In another embodiment, reflective layer 22 may be, for example, a non-specular (white) highly-reflective layer. One example of a suitable material is a white powder or paint containing barium sulfate, such as White Reflectance Coatings available from Munsell Color Services of New Windsor, N.Y. The non-specular layer may be applied by, for example, painting or electrophoretic deposition.
FIG. 4 illustrates an alternative embodiment of the invention, where reflective layer 22 extends down over the sides of the light emitting diode. A ray of light 38 which would normally be emitted out the side of the light emitting diode is reflected off reflective layer 22 on the side of the device, then reflected off reflective layer 22 on the top of the light emitting diode, then reflected off reflective contact 34 until it escapes through substrate 25 in region 24. In embodiments where reflective layer 22 is insulating, such as when reflective layer 22 is a non-specular paint layer, reflective layer 22 may be deposited directly on the sides of the light emitting diode. In embodiments where reflective layer 22 is conducting, such as when reflective layer 22 is a reflective metal, a dielectric layer must first be deposited over the sides of the light emitting diode, to prevent reflective layer 22 from creating a short between the layer of first conductivity type and the layer of second conductivity type. Alternatively, if reflective layer 22 is conducting, it may cover only part of the sides of the light emitting diode such as the sides of substrate 25, so as not to create a short.
Different materials may be used to create reflective layer 22 in different areas on the light emitting diode. For example, a reflective metal may be used on the top of the diode, while an insulating non-specular material may be used on the sides of the diode.
FIG. 5 illustrates a device with an optical structure 41 bonded to the light emitting diode. The top of optical structure 41 is shaped to reflect light emitted outside the etendue-limit of an optical system back into the device, such that it can be extracted from region 24. Optical structure 41 includes a transparent material 44, and a reflective layer 42 formed over some edges of transparent material 44. Reflective layer 42 may be, for example, a reflective metal such as those described above in the text accompanying FIG. 3. Transparent material 44 may be index-matched to the adjacent material, substrate 25 in FIG. 5. A light ray 46 outside the etendue-limited area (region 24) is transmitted through transparent material 44, then reflected off reflective layer 42. Light ray 46 reenters the device, where it is reflected off contact 34, then escapes substrate 25 in region 24. Optical structure 41 may be used in conjunction with reflective layer 22, shown in FIGS. 2-4. For example, optical structure 41 may be used on the top surface of the device, while a reflective layer 22 is used on the sides of the device.
FIG. 6 illustrates a top view of the device shown in FIG. 5. Three concentric circles 49 correspond to the ends of portions of reflective layer 42 of optical structure 41, shown in FIG. 5. Note the light-escape area 24 need not be circular. Light-escape area 24 may be square, rectangular, oval, or any other shape. For example, if the light from the device is to be coupled into a long, thin lightguide, light-escape area 24 may be long and thin. The boundary of the light emitting diode is shown by reference 45.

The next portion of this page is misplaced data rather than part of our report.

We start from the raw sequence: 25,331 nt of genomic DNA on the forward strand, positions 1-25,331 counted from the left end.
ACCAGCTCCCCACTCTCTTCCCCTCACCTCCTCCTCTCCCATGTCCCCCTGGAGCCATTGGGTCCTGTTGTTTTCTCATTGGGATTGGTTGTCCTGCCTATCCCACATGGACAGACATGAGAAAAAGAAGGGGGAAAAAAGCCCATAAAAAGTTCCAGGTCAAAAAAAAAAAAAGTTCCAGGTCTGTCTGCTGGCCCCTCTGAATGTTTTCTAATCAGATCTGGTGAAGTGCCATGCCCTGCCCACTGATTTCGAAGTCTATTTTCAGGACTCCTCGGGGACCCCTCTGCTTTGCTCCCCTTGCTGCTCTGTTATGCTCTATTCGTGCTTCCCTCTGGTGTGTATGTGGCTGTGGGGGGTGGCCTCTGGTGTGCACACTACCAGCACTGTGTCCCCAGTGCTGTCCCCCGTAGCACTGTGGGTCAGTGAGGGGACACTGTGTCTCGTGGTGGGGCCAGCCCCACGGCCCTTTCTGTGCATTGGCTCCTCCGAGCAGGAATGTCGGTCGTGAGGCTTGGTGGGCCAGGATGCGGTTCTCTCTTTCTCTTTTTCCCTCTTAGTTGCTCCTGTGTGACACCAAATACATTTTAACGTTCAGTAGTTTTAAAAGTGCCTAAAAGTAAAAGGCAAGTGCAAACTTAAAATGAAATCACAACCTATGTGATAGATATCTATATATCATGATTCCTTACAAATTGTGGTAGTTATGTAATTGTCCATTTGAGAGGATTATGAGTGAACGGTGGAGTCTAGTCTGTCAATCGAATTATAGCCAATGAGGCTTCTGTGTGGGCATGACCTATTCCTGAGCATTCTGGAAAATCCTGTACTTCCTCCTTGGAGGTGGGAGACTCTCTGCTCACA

FIG. 8 illustrates a cross sectional view of a device with an alternative optical structure, including a transparent dome 60. Portions of dome 60 are covered by a reflective material 61 such that light is only emitted from dome 60 in the light-escape area 24. The device shown in FIG. 8 differs from the device shown in FIG. 5 in that dome 60 covers light-escape area 24, while optical structure 41 of FIG. 5 has a hole corresponding to light-escape area 24. As is clear to one of skill in the art, any suitable optical structure may be used according to embodiments of the invention, not just the dome structure shown in FIG. 8 or the fresnel-like structure shown in FIG. 5.
FIG. 7 illustrates an embodiment of the invention where a wavelength-converting material is deposited over light-escape area 24. Material 50 may be, for example, a fluorescent material such as phosphor deposited over the region of substrate 25 that is left exposed by reflective layer 22. Though FIG. 7 shows material 50 deposited over the device illustrated in FIG. 3, any of the other embodiments described above may be combined with wavelength-converting material 50. If active region 28 is III-nitride such that the emission from active region 28 is blue, material 50 may be a Ce-doped Yttrium Aluminum Garnet (YAG) phosphor, which absorbs blue emission and emits yellow light. Yellow light from material 50 may mix with blue light from active region 28 such that the light from region 24 appears as an intense white light source.
FIG. 10 illustrates an embodiment of the invention where the light emitting diode is an epitaxy-up device instead of a flip chip device. The device shown in FIG. 10 has transparent contacts 82 instead of reflective contacts. Light is extracted through the contacts. In the embodiment illustrated in FIG. 10, reflective material 22 is a metal, to which wire bonds 80 are connected for making electrical contact to transparent contacts 82. The bottom of substrate 25 may be coated with a reflective material (not shown).